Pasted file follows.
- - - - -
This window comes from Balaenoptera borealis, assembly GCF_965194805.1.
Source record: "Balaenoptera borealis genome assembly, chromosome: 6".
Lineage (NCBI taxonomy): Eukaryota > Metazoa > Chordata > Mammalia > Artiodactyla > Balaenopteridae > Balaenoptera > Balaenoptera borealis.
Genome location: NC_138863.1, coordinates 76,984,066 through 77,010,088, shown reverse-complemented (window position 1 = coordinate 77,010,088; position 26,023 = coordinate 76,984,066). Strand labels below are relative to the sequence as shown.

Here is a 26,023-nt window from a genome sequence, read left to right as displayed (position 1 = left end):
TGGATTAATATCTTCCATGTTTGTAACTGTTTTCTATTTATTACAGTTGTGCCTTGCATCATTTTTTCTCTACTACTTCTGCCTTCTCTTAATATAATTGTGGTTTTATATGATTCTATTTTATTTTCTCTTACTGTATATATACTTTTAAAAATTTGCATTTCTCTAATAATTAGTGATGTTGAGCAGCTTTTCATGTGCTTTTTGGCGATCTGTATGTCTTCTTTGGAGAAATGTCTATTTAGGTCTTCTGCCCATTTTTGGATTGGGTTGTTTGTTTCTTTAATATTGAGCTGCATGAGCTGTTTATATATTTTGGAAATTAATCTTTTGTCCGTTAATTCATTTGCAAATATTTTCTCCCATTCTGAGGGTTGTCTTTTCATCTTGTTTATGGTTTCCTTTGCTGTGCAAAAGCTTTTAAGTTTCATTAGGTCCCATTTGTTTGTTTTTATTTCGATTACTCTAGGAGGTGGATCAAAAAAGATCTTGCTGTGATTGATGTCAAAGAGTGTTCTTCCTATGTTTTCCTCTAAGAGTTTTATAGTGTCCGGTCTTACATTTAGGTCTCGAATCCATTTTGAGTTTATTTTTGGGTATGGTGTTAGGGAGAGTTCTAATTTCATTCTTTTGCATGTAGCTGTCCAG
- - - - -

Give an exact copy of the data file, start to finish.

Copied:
This window comes from Balaenoptera borealis, assembly GCF_965194805.1.
Source record: "Balaenoptera borealis genome assembly, chromosome: 6".
Lineage (NCBI taxonomy): Eukaryota > Metazoa > Chordata > Mammalia > Artiodactyla > Balaenopteridae > Balaenoptera > Balaenoptera borealis.
Genome location: NC_138863.1, coordinates 76,984,066 through 77,010,088, shown reverse-complemented (window position 1 = coordinate 77,010,088; position 26,023 = coordinate 76,984,066). Strand labels below are relative to the sequence as shown.

Here is a 26,023-nt window from a genome sequence, read left to right as displayed (position 1 = left end):
TGGATTAATATCTTCCATGTTTGTAACTGTTTTCTATTTATTACAGTTGTGCCTTGCATCATTTTTTCTCTACTACTTCTGCCTTCTCTTAATATAATTGTGGTTTTATATGATTCTATTTTATTTTCTCTTACTGTATATATACTTTTAAAAATTTGCATTTCTCTAATAATTAGTGATGTTGAGCAGCTTTTCATGTGCTTTTTGGCGATCTGTATGTCTTCTTTGGAGAAATGTCTATTTAGGTCTTCTGCCCATTTTTGGATTGGGTTGTTTGTTTCTTTAATATTGAGCTGCATGAGCTGTTTATATATTTTGGAAATTAATCTTTTGTCCGTTAATTCATTTGCAAATATTTTCTCCCATTCTGAGGGTTGTCTTTTCATCTTGTTTATGGTTTCCTTTGCTGTGCAAAAGCTTTTAAGTTTCATTAGGTCCCATTTGTTTGTTTTTATTTCGATTACTCTAGGAGGTGGATCAAAAAAGATCTTGCTGTGATTGATGTCAAAGAGTGTTCTTCCTATGTTTTCCTCTAAGAGTTTTATAGTGTCCGGTCTTACATTTAGGTCTCGAATCCATTTTGAGTTTATTTTTGGGTATGGTGTTAGGGAGAGTTCTAATTTCATTCTTTTGCATGTAGCTGTCCAG